April 15, 2016:Â After her visit to China, one of the many conclusions that my mum arrived at was that the Chinese don’t really need foreign tourists. They have got more than enough of their own to sustain their industry. Now, we can’t really afford that sort of sentiment given our numerical disadvantage vis-Ã -vis our northern neighbor but the government’s recent initiative ‘Ghumfir Barsa 2073’ to focus on domestic tourism is very welcome and, dare I say it, long overdue. In our country, talk of tourism and tourists has always been in the context of inbound tourism and never about leveraging our collective curiosity of the country’s geography.
It is often said of us that we are acutely aware of our country’s natural beauty, yet many of us have not traveled beyond the usual suspects of Pokhara, Chitwan, and Kathmandu. There are myriad reasons for it and, while the ‘ghumfir’ sentiment may be well placed, we are woefully unprepared to take advantage of it. Flagging off this initiative is one thing, but getting it to flourish and take off will be quite another cup of tea.
Apart from the places alluded to above, and perhaps with the addition of Lumbini, there are few other places/regions that can claim to even make a half decent income from domestic tourists. Our tourism industry â€“ whether it caters to domestic or foreign tourists â€“ suffers from the same old handicaps and, in the case of domestic tourism, some new ones.
Take for example our unique (and immensely frustrating) practice of a six day working week. You wake up on Saturday, potter around for a bit, and before you know it the day is over and you have to get back to the office. Where is the time then for some ‘ghumgham’? In order to make this initiative succeed, we really should come around to implementing a two day weekend. Moreover, many of the places in Nepal that are worth visiting aren’t really a short and smooth drive away. So taking a day off and combining that with a two day weekend would allow people the freedom to consider making a move outside to explore our country.
Yes, the government had trailed the two day weekend, but the excuses for non-implementation were rather flimsy to say the least. Then there’s the obvious administrative hassle of regulating the huge amount of holidays that we already enjoy. But this can be limited to a certain number of days (14-15 days) with employees given the discretion to choose their days off according to their religious or cultural dispensations.
It would help domestic tourism, not to mention boost our productivity. There is a growing trend among Nepalis to go on holiday (usually abroad) during Dashain and the government should take steps to see if some of that outbound traffic can be diverted inwards. The country doesn’t really ‘shut down’ during Dashain, as many people claim, because peak season for climbers/hikers often coincides with it and many parts of the country are really busy during that time.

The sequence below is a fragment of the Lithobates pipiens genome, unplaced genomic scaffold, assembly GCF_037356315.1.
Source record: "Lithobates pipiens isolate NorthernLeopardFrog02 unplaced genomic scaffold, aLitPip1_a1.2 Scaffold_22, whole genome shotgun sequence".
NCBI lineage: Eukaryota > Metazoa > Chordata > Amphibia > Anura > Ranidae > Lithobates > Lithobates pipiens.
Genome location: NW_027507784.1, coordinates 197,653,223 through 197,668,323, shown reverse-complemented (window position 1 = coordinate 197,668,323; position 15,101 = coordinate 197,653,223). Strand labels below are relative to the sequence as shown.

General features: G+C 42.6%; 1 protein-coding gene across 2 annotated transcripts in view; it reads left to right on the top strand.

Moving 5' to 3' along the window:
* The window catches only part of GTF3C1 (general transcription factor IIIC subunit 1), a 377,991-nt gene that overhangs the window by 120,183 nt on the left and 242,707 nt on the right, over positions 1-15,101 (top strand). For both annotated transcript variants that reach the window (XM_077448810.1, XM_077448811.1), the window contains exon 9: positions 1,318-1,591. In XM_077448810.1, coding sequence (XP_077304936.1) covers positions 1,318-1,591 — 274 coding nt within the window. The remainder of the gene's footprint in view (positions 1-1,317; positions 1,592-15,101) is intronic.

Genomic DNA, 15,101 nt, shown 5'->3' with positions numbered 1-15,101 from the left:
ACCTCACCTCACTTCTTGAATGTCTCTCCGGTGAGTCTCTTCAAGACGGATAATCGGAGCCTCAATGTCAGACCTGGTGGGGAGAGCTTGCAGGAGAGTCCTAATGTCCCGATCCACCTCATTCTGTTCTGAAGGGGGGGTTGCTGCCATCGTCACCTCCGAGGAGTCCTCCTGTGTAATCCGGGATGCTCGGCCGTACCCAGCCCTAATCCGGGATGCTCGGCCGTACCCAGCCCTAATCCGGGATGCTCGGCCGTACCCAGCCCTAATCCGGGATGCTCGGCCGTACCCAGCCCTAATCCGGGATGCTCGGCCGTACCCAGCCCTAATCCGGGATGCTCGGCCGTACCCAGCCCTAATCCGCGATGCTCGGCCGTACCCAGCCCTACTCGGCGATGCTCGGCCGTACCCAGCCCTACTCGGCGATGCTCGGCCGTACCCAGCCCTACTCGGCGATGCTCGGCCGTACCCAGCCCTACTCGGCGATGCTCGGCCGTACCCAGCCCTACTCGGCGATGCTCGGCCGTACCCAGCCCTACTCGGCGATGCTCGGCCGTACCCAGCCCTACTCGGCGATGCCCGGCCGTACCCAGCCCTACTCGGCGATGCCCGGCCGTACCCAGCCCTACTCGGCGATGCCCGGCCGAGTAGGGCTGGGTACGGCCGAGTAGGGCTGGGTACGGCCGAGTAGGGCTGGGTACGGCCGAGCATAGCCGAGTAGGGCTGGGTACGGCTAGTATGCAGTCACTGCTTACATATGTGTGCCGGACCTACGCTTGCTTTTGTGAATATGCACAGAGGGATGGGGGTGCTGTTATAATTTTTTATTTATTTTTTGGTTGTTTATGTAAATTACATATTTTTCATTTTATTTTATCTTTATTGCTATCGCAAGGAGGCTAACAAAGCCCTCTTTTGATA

The other challenges for domestic tourism (and tourism in general) are the age old and oft repeated problems of connectivity. Our air and road connectivity are appalling even by our rather low standards of safety and convenience. Air travel always carries with it an element of risk and the state of the roads ensures that you can’t drive to all the places you want to. The option for public transport, with all the syndication problems it suffers from, means fewer choices apart from the well-worn routes of Chitwan, Pokhara, and Kathmandu. Actually just getting out of Kathmandu by road is a huge problem due to our over reliance on the Prithvi Highway and its frequently gridlocked traffic.
You don’t have to go very far to promote spending in domestic tourism either. A cycling movement is gaining impetus in urban centers (one of the few positives of the blockade) and being astride on two wheels is arguably the best way to explore our country’s natural beauty. The government should encourage this activity through their policies and infrastructure.
There is also good news on the investment front with a fair amount of cash coming in, but most of it is geared towards foreign tourism. There is a dearth of good and affordable accommodation for the cost conscious Nepali traveler in a lot of destinations. Apart from that, small little problems like lack of trained manpower, lack of IT connectivity in many ‘tourist’ areas, and the NTB’s seasonal political maneuverings still persist.
All things said, this still remains a good idea at a good time â€“ piggybacking on the resilience and sentiment of the nation â€“ to promote domestic tourism. However, more thought should be given to make it sustainable, and it shouldn’t be seen as a means to an end â€“ a short term plan to kick start the industry for the eventual pursuit of the dollar.
Unlike our neighbors to the North and South, we can never hope to be self-sustainable in tourism. But the movement of people across the country will enable Nepalis to appreciate its beauty and understand its hardships and complexities. This will not only serve the tourism industry well but also help the country in the long term. And that can only be a good thing.
By Gunjan Upadhyay